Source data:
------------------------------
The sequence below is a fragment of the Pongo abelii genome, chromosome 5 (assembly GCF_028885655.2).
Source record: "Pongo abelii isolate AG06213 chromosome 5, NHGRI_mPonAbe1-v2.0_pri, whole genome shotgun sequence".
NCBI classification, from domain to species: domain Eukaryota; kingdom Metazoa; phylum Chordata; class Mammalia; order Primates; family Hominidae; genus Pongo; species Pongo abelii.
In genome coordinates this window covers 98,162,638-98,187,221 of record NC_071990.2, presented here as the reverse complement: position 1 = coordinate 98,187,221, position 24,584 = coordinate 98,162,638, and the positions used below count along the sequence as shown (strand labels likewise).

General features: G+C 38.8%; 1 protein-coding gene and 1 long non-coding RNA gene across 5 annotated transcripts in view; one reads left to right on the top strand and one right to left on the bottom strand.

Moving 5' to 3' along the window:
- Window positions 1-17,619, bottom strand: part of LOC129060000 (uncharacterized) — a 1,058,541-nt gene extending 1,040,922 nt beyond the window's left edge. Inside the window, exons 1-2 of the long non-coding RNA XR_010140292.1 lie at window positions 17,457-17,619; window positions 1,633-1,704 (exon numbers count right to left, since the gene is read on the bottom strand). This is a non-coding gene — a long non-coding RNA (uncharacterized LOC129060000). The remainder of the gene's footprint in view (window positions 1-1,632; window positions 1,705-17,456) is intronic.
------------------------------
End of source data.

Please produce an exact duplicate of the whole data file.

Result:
The sequence below is a fragment of the Pongo abelii genome, chromosome 5 (assembly GCF_028885655.2).
Source record: "Pongo abelii isolate AG06213 chromosome 5, NHGRI_mPonAbe1-v2.0_pri, whole genome shotgun sequence".
NCBI classification, from domain to species: domain Eukaryota; kingdom Metazoa; phylum Chordata; class Mammalia; order Primates; family Hominidae; genus Pongo; species Pongo abelii.
In genome coordinates this window covers 98,162,638-98,187,221 of record NC_071990.2, presented here as the reverse complement: position 1 = coordinate 98,187,221, position 24,584 = coordinate 98,162,638, and the positions used below count along the sequence as shown (strand labels likewise).

General features: G+C 38.8%; 1 protein-coding gene and 1 long non-coding RNA gene across 5 annotated transcripts in view; one reads left to right on the top strand and one right to left on the bottom strand.

Moving 5' to 3' along the window:
- Window positions 1-17,619, bottom strand: part of LOC129060000 (uncharacterized) — a 1,058,541-nt gene extending 1,040,922 nt beyond the window's left edge. Inside the window, exons 1-2 of the long non-coding RNA XR_010140292.1 lie at window positions 17,457-17,619; window positions 1,633-1,704 (exon numbers count right to left, since the gene is read on the bottom strand). This is a non-coding gene — a long non-coding RNA (uncharacterized LOC129060000). The remainder of the gene's footprint in view (window positions 1-1,632; window positions 1,705-17,456) is intronic.